You've hit the nail on the head. People need to think about very objectionable people ending up in office before they call for changes in laws. Unfortunately, to many people on the left and right think that once they are in power they will stay in power.

dfw_maverick
dfw_maverick

If there are issues with the way the current pension plan is being run, ie a high percentage of speculative real estate deals, how are the participants going to be protected if the investments are not open to scrutiny?

Oscarcharlie
Oscarcharlie

@Wyle.... why have you taken it upon yourself to be the voice against the pension. What is your angle? Who are you? If you are a concerned citizen why put a face with your thoughts and feeling and fight the pension in person?

ozonelarryb
ozonelarryb

Of course, Amarillo Cab Gonzales, and Carolyn Davis et al, are surely better qualified to run it than the ones chosen by the pension board.

James080
James080

Someone please correct me if I am wrong, but I believe the pensioners have a defined benefit plan with pension payments based on a guaranteed (8.5% ? ) rate of return. If the fund managers fall short of producing the guaranteed rate of return, the City of Dallas is legally obligated to make up the difference.


It's no secret that the pension fund invested in some five star, high cost projects in Napa and Hawaii among other places, which they can not sell for any amount approaching their cost. The fund managers seem to enjoy treating themselves to regular junkets to these swank, five star properties, all expenses paid (due diligence, don't you know). In any event, the fund is reportedly appraising the value of these projects on their balance sheet at the total cost of the project, instead of using fair market value, which it is alleged would be significantly less. 


Because (I believe) the city has liability for any shortfalls in revenue by the pension fund, I believe the mayor has every right to demand open access to the books. 

WylieH
WylieH

Jim, I like you like a brother... father.... semi-crazy uncle????  And 99% of the time, your instincts are dead on.  In this case, unfortunately, you are wrong.  Not just partially wrong--- 100% off base.


The two Dallas pension funds collectively represent the City of Dallas' #1 off-balance sheet liability.  If they are mismanaged, the potential exists for the City to go bankrupt.  Don't believe me... Google the terms "bankruptcy" "municipal" and "pension fund" and take a quick read.


The Dallas Police & Fire Pension System has an extremely high (approximately 50%) concentration of investments in something called "alternative investments."  This is an issue because, unlike common stocks, the value of these investments isn't readily determinable.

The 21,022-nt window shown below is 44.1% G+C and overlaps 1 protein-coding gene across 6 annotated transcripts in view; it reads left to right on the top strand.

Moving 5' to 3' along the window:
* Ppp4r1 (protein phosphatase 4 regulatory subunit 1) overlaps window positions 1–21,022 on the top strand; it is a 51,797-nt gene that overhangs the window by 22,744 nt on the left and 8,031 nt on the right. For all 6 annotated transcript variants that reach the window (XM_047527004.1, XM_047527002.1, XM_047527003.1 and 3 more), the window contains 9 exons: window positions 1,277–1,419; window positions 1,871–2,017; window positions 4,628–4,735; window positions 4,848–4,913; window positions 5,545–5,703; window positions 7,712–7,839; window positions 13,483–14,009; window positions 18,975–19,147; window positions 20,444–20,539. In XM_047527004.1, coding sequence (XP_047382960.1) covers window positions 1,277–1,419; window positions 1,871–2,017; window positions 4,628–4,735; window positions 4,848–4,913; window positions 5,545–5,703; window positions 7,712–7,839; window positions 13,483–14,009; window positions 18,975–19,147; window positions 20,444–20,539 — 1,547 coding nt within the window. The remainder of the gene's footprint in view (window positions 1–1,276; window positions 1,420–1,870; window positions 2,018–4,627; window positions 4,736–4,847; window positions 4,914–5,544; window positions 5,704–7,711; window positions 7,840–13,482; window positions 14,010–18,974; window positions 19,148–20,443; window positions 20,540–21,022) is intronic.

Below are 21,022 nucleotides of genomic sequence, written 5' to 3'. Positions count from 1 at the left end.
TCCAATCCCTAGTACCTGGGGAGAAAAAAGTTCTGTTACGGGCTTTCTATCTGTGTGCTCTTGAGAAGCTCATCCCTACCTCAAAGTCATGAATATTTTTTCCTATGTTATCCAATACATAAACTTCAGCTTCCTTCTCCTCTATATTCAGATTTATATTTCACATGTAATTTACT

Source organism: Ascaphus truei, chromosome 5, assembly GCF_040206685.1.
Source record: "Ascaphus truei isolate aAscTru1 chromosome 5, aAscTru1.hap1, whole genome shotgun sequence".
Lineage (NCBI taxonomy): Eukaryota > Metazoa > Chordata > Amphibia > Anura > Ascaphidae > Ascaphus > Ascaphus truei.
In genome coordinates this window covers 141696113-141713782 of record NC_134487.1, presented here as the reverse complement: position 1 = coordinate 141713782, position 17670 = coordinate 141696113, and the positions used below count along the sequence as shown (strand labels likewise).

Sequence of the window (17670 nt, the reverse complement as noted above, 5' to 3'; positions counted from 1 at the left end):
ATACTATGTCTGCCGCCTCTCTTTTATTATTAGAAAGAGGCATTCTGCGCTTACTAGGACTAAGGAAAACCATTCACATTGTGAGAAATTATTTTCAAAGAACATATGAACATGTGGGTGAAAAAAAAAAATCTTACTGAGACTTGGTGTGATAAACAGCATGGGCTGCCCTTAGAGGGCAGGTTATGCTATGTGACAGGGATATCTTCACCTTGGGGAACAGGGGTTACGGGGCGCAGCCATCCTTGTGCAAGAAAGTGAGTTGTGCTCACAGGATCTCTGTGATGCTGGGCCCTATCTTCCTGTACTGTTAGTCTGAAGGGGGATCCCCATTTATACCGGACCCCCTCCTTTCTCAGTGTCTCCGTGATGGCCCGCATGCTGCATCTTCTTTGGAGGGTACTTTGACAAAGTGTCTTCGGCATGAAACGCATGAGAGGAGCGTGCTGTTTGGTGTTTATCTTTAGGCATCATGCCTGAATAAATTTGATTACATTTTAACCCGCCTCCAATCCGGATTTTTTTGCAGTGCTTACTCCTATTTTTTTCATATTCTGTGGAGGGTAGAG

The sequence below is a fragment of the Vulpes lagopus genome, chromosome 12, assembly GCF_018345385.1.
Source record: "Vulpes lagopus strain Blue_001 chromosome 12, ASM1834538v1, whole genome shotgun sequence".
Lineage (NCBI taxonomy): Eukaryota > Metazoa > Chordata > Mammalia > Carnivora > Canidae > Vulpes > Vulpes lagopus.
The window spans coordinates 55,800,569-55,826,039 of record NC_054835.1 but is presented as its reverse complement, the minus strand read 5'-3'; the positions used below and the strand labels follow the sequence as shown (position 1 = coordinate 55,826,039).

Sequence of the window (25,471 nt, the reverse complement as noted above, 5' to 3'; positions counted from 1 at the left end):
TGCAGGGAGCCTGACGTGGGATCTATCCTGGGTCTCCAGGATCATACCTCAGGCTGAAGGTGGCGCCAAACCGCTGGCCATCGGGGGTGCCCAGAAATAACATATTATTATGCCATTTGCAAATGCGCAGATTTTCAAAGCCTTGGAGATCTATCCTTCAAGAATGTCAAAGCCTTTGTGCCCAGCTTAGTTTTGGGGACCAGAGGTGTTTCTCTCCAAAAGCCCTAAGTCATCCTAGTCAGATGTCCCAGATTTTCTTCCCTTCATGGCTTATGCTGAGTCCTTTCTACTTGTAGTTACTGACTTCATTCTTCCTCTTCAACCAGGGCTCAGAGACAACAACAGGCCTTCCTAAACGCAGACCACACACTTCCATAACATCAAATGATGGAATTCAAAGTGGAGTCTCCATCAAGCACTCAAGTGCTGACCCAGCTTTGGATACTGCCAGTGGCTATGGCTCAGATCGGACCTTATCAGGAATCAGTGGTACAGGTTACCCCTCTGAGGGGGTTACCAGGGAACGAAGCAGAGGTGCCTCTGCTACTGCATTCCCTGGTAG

Let's say I was managing a $100,000 IRA for you, and I had 50% invested in Ford Motor (because you love Detroit), a 25% interest in Pedro's Oakcliff Nuevo Taiwanese/Honduran Menudo Dumpling Tea House, and a 25% interest in Santiago Calatrava's new concept single family housing development in Preston Hollow, where every house features a small Calatrava bridge as a signature element leading from the street over the ditch row to the house.


That means we've invested $50,000 in Ford stock, 25% in the restaurant, and 25% in the new housing development. With me, so far?


Okay.... now, it's three years later.   What is the value of the your IRA (which you are depending on for your retirement)?  The Ford stock is easy to value--- just Google the price.  If you want to sell at that price, you just hit a button and sell (or, tell me as the manager to sell).  In under a minute, you have a cash credit in your IRA for the full amount.


Now.... what about the interest in the restaurant, and the housing development???? What are THEY worth... and, more importantly, how do you get your hands on the money for your retirement???  (because you can't pay your nursing home bill with interests in a dumpling tea house, or a single family housing development--- even if it IS in Preston Hollow).


What if someone got food poisoning at the restaurant, or Calatrava became disgraced and imprisoned for a new felony crime known as "architectural fraud?"  Business goes down at the restaurant-- it's losing money.  And no one wants the Calatrava homes... because bubbles.